Sahara anniversary a reminder of just how far the industry has come

October 19, 2022 5:38 PM
Photo: Shutterstock
  • John L. Smith, CDC Gaming Reports
October 19, 2022 5:38 PM
  • John L. Smith, CDC Gaming Reports

It was just a coincidence, but timing of the 70th anniversary celebration of the Sahara Las Vegas with the annual gathering of casino industry leaders for the Global Gaming Expo on the Strip provides an intriguing reminder of just how far the business has come in a relatively short time.

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Yes, a short time. Hang with me, and I’ll show you just how brief it’s been.

When it opened in 1952, the Sahara was neither the first nor the fanciest hotel-casino located on a Las Vegas Boulevard just coming into its own. But part of what made it important was its timing, opening its doors in the wake of America’s fevered obsession with the US Senate’s Special Committee on Organized Crime in Interstate Commerce, better known as the Kefauver Committee.

Tennessee Sen. Estes Kefauver was a little-known first-termer when he crafted the resolution that created the special committee charged with finding gambling in Casablanca. Uh, I mean uncovering corruption and the presence of organized crime in in the gambling racket, labor unions, and elsewhere in American life.

It wasn’t so hard to do. You couldn’t swing a dead hoodlum without hitting corrupt politicians and judges, and the monied interests that funded them.

Kefauver’s five-member committee was bolstered with $150,000 in funding and a team of investigators. The press played its part digging up gangsters and gunsels and trumpeting the committee’s latest findings, which began in May 1950 with a trip to Miami, which had nice weather and more technically illegal gambling than grains of sand on the beach.

The new medium of television played an outsize role, giving many Americans who had only seen sinister mob elements in the movies a chance to gawk and gander at the real thing.

How big was it? By March 1951, an estimated 30 million Americans were watching Kefauver & Co. on live television. Eat your heart out, “Ozzie and Harriet.”

The committee was so popular that Kefauver received an extension and for a time was considered presidential material and was considered one of America’s “most admired men,” according to a Senate history on the committee. His dreams of the White House would be dashed, and he came out on the short end in 1956 after he became Adlai Stevenson’s running mate. 

And Las Vegas, notorious and irresistible, played a central role in Kefauver’s traveling roadshow as it rolled along for 15 months and convened hearings in 14 cities.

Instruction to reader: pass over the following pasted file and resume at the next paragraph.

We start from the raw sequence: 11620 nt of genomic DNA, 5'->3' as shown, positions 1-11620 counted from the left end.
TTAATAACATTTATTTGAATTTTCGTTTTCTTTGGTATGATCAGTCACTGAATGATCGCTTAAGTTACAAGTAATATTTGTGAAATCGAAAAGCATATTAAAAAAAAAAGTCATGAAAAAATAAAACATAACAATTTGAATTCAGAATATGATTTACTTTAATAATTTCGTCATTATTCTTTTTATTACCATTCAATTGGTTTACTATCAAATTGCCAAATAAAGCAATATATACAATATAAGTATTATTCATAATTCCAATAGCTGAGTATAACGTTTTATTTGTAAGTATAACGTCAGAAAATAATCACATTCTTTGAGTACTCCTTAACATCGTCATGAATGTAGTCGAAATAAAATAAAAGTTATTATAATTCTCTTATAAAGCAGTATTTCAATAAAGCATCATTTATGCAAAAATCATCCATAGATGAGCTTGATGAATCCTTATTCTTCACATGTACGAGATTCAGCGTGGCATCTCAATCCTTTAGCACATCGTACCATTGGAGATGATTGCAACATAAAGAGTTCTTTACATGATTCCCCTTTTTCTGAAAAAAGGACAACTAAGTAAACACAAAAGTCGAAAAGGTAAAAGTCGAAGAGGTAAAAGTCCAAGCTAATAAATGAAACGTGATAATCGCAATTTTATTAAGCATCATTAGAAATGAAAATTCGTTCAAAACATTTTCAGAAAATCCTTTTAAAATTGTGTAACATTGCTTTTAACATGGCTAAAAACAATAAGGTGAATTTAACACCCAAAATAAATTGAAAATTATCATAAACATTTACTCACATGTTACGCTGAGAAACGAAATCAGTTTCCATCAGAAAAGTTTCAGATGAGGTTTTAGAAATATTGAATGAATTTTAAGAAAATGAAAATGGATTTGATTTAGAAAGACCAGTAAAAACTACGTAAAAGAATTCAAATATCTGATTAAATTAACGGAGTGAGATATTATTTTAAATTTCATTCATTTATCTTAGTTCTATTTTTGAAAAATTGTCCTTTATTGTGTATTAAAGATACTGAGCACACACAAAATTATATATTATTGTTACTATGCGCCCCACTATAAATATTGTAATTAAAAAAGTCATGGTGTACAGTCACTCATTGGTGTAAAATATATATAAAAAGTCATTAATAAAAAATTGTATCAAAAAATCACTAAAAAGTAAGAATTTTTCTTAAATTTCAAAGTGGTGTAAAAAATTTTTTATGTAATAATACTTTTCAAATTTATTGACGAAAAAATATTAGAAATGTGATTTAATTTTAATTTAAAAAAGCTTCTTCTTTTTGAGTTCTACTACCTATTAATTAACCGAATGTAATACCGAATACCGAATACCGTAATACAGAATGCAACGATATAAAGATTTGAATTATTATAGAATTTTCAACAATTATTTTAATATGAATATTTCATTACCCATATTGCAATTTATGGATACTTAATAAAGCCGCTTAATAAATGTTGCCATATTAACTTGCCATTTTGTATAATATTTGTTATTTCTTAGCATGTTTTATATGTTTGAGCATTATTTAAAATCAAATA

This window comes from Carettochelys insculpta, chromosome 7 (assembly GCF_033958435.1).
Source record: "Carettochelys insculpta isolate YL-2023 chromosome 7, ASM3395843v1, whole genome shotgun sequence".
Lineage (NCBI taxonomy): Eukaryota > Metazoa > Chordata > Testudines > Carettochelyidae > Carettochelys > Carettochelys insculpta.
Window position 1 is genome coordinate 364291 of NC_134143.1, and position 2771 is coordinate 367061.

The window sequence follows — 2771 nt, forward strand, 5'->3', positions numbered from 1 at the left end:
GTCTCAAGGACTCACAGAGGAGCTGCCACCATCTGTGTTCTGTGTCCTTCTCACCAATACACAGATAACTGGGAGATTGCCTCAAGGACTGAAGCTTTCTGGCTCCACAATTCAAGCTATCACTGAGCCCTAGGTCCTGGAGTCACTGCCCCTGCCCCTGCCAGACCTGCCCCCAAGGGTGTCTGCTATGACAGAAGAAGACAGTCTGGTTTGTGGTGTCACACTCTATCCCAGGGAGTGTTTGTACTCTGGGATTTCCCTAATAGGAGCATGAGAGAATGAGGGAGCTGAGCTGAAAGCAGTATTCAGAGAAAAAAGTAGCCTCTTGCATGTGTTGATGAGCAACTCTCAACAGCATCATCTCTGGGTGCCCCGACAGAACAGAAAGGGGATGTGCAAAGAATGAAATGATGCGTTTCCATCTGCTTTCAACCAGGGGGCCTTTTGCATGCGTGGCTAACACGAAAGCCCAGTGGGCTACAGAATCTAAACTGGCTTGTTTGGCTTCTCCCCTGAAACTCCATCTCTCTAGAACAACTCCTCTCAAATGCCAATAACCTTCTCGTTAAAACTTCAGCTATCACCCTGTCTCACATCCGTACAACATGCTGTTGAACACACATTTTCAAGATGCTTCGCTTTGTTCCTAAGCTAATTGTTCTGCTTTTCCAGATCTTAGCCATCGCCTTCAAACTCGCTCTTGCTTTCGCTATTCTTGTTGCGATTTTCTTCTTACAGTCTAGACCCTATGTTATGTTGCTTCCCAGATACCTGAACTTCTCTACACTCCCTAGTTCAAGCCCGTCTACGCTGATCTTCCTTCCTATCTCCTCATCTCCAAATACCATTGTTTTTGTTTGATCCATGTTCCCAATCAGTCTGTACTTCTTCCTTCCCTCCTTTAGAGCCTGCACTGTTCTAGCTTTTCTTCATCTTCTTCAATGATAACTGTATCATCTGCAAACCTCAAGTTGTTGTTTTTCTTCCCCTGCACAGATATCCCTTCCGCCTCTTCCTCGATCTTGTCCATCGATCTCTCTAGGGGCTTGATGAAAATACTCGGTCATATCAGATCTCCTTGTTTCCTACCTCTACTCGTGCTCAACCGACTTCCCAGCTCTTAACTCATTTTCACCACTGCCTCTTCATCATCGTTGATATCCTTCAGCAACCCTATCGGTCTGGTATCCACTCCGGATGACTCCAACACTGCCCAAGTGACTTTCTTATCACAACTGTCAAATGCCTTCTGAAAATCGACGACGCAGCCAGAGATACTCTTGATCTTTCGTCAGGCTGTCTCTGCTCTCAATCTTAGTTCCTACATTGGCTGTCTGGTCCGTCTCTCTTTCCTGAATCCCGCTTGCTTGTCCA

Las Vegas took plenty of licks. Its 5 o’clock shadow was undeniable, as were its strange bedfellows, which ranged from the pals of the late Ben Siegel to Nevada’s Lieutenant Governor, Cliff Jones. 

Which brings us back to the 1952 opening of the Sahara. There had been gambling on the property for years, first as Milton Prell’s Club Bingo. Built by consummately-connected Phoenix contractor Del E. Webb, the Sahara opened on Oct. 7, 1952 as the Strip’s sixth carpet joint. In the ensuing years, it would undergo multiple expansions and changes in ownership and management on the north end of the Boulevard.

What was perhaps taken for granted was its role in reminding post-Kefauver America that Las Vegas was moving forward despite its fiercest critics – or perhaps because of them.

Without Kefauver’s zealous pursuit of mobsters and fixers and guys with colorful nicknames, I propose that Las Vegas and gambling in America wouldn’t have been compelled to evolve from the backroom to the showroom of corporate culture. The Sahara and other venerable casino resorts of its era were strong symbols of the staying power and popularity of legalized gambling and all that went with it.

With them, came the need to protect the state’s regulatory interests and sullied reputation for catering to a certain “element.” It’s not a stretch to peg the rise of genuine gaming regulatory compliance to Kefauver’s carnival.

These days, the Meruelo Group continues to move the Sahara forward into a new generation that isn’t as interested in the past as it is in the latest chapter in the evolution of Las Vegas and the gaming industry. But that change, it must be said, is made possible only by maintaining high regulatory standards in an atmosphere where transparency is prized.

No, 70 years isn’t such a long time. The Sahara remains a short drive from the Sands Expo Center, where the annual G2E draws thousands of representatives of major corporations and startups alike to their own celebration of an industry that appears to show few signs of slowing its growth.